I am afraid I am in the difficult position of a vocabulary apprentice replacing two very able wordsmiths. Firstly, we usually let a single reviewer do one series so that through cumulative experience they will see whether a game has improved on its predecessors or not. Unfortunately, Aperama was so put off by what can only be described as the inherent Frenchiness of the first B.A.T., so we struck a deal that I would do the sequel, if he would do this nice fun game called Eternam… look how well that went. In any case, Aperama is spending some well-earned time off, so he isn’t even available for this game.


I guess this is far greater adventure than any Computer’s Dream could make up

My only hope was that Chester Bolingbroke, our much appraised colleague working under the alias CRPG Addict, would one day also review this game, like he did its predecessor, thus making up for my frailties. Then I happened to read Mr. Addict’s take on B.A.T. and to my great consternation I found out he wasn’t even considering doing Koshan Conspiracy, because it was categorised as an adventure/strategy -hybrid by Mobygames.


I am truly alone now

Thursday, 10 May 2018

Quest for Glory III: Wages of War - With A Little Help From My Friends - WON!

By Alex


Please note that the above bit of artwork is an unused asset from Quest for Glory III, but it’s such a good picture that’s so representative of the game’s end sequence that I had to put it in.

But let’s back up a bit. When we left off, war had broken out between the Simbani and the Leopardmen, thanks to demonic influence at the peace conference that I helped set up.

Dead bodies . . . dead bodies everywhere.

Tuesday, 8 May 2018

Inspector Gadget - Send in the Clones

Written by Joe Pranevich


Welcome back! Last week, we successfully helped Inspector Gadget rescue our first UN diplomat, Caroline M’Bega, who was trapped in a life of making secret sauce for an tofu-but-evil fast-food corporation. We also learned an important lesson about… er… polystyrene containers? Smog? Fast food? Something? I’m pretty sure we learned an important lesson, but I can’t remember what it was now. I ended last week saying that my next stop would be New York, proceeding on the map from west to east. When I arrived, I was essentially told that there was nothing going on there (yet) so I picked my next destination instead, Rio de Janeiro, Brazil! For the soundtrack to this post, I recommend that you stick with my childhood memories: “Welcome to Rio” from the 1979 album, “Mickey Mouse Disco”. For no discernable reason, the tracks on this album have stuck with me for nearly four decades despite only hearing it a few times while sleeping over at a friend’s house. You can listen to this enjoyable tune while reading here: https://www.youtube.com/watch?v=z3rcmrRtnIQ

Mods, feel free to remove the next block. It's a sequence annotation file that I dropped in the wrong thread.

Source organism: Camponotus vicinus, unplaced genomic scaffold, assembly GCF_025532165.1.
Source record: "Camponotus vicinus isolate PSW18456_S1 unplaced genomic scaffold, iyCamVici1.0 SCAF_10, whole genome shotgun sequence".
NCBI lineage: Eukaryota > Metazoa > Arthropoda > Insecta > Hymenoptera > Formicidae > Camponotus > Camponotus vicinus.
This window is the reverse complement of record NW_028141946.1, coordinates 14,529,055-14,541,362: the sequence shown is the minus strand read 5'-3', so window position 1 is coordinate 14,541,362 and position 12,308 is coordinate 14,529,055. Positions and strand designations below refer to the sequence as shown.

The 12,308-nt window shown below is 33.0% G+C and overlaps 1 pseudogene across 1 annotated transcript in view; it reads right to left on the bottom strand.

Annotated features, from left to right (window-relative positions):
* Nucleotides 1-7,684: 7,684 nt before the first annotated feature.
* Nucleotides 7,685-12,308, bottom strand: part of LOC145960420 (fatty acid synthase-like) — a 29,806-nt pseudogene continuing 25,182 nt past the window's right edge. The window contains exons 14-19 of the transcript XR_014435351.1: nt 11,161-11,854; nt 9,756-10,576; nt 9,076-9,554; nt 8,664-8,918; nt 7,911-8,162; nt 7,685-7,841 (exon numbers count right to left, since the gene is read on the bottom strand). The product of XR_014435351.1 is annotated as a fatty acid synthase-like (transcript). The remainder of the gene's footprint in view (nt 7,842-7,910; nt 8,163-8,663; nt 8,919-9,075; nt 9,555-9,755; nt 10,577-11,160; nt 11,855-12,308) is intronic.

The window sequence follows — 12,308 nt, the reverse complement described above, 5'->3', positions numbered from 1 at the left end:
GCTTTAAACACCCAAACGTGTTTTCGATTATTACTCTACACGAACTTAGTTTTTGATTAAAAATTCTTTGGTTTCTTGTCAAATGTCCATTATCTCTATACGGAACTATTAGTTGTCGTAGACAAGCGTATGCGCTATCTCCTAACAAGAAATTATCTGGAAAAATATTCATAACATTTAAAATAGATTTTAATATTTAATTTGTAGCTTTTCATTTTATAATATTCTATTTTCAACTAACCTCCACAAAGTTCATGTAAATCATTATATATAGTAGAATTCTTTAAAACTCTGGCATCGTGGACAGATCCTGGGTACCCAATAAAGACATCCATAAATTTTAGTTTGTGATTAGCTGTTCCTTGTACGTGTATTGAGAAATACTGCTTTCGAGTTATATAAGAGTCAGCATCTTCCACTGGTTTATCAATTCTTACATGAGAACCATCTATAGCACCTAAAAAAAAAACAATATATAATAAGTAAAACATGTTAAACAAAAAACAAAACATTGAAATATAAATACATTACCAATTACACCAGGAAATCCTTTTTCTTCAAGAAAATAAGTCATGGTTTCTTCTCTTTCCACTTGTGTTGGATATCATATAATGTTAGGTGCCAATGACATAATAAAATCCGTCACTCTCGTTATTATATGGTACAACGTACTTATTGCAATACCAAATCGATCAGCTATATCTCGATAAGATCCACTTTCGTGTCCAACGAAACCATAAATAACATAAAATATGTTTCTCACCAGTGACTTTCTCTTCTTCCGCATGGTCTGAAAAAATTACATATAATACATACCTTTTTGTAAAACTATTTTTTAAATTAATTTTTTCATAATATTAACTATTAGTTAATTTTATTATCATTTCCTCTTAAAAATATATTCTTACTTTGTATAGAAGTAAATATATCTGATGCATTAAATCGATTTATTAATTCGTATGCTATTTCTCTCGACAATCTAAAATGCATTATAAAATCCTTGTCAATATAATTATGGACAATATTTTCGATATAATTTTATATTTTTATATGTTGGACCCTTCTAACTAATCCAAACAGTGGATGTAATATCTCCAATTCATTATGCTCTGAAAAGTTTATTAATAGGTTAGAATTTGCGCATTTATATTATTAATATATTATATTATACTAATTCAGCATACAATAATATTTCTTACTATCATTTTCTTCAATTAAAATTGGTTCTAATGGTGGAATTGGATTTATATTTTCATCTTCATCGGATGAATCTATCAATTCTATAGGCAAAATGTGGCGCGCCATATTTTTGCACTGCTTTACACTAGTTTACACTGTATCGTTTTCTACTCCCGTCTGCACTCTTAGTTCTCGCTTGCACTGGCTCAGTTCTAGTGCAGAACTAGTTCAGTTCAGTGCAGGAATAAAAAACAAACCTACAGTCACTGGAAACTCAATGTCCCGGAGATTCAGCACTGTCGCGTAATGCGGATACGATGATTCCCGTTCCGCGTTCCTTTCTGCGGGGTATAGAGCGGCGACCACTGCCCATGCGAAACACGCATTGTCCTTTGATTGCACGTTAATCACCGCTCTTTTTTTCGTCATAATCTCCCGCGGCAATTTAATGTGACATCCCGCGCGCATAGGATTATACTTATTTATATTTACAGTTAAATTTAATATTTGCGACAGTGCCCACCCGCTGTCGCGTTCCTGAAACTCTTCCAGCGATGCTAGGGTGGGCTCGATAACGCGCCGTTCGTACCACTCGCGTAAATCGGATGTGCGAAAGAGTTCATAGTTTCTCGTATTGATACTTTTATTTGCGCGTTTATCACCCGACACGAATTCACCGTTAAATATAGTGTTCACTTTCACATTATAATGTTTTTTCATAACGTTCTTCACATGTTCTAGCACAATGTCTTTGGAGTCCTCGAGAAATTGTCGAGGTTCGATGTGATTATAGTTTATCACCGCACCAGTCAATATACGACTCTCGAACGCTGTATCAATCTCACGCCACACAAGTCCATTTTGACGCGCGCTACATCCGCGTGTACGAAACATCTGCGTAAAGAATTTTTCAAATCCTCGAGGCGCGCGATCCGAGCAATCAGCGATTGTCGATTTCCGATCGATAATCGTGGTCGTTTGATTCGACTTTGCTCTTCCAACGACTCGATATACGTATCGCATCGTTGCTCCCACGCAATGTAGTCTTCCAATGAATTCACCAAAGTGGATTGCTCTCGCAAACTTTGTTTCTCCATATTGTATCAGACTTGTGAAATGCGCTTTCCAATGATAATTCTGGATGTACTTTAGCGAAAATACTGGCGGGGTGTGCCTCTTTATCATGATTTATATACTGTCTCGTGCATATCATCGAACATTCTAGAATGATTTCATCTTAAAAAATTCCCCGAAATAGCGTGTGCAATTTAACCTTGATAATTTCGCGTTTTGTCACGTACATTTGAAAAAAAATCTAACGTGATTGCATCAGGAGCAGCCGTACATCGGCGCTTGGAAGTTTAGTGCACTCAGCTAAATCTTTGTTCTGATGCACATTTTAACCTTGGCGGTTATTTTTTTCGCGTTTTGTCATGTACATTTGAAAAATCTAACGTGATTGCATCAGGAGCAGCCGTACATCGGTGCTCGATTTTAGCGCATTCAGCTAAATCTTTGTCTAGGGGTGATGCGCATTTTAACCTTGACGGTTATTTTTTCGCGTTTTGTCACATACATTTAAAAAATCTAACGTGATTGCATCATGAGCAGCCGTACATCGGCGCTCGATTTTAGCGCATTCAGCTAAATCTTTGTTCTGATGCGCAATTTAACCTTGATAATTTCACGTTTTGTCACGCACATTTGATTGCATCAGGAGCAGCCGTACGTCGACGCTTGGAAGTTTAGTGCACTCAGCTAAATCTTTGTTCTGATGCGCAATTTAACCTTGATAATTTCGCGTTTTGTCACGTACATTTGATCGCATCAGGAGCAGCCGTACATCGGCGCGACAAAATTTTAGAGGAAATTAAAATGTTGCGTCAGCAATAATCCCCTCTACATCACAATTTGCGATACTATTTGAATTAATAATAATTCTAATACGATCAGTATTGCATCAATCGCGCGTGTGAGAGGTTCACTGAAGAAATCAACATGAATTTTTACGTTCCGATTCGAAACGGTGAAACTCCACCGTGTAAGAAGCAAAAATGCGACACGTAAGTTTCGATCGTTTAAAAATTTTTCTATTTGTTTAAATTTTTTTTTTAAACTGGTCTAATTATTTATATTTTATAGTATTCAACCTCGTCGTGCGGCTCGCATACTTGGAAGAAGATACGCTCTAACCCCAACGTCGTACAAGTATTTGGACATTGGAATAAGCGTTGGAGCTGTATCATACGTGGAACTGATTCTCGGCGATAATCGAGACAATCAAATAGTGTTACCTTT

Last week, a reader asked if Caroline M’Bega was a reference to… wait. Hold on a second. I just noticed the signs. The first sign is “Aero Puerto” which you are probably thinking is just fine, but no. That is the Spanish word for “airport” and here in Brazil, they speak Portuguese. The correct spelling should be “aeroporto”. Do the developers not know the difference between Spanish and Portuguese? Or is this the real way it is spelled in Brazilian Portuguese? Even worse is the “U No Parko” that is just an offensive parody of the language. I believe in Brazil they used a crossed-out “E” symbol for “proibido estacionar”. Will we have to deal with offensive caricatures of language in every country we visit? Sorry. Maybe no one cares about this stuff, especially in a kids game, but this is practically offensive.

Wednesday, 2 May 2018

Quest for Glory Retrospective

By TAG community



There’s something magical in Quest for Glory series, and generations of gamers have been put under its spell. With this retrospective we want to commemorate the series and honour the golden memories of people who enjoyed it. Yes, memories. Before we look at the individual games of the series, let’s listen to the story of one Quest for Glory fan.

Tuesday, 1 May 2018

Quest for Glory III: Wages of War - Scheming Demons Dressed in Kingly Guise

By Alex


“So Alex, what did you do in Tarna today?”

Oh, you know, just:
  • Dispelled an enchanted Leopardwoman; 
  • Won the Simbani initiation rite and became a Simbani warrior; 
  • Got married; 
  • Found the Leopardmen, returned their Magic Drum, and took the Spear of Death back to the Simbani; 
  • Arranged a peace conference between the Simbani and the Leopardmen before King Rajah of Tarna and the Council of Judgment; 
  • Inadvertently caused the outbreak of war; 
  • And even got a little reward for my troubles, if you know what I mean. 
Not to mention I defeated a few timing-related bugs that threatened to deep-six this entire adventure.

That’s right people, it’s time for another thrilling episode of Wages of War!

Tuesday, 24 April 2018

Inspector Gadget - Cooking with Secret Sauce

Written by Joe Pranevich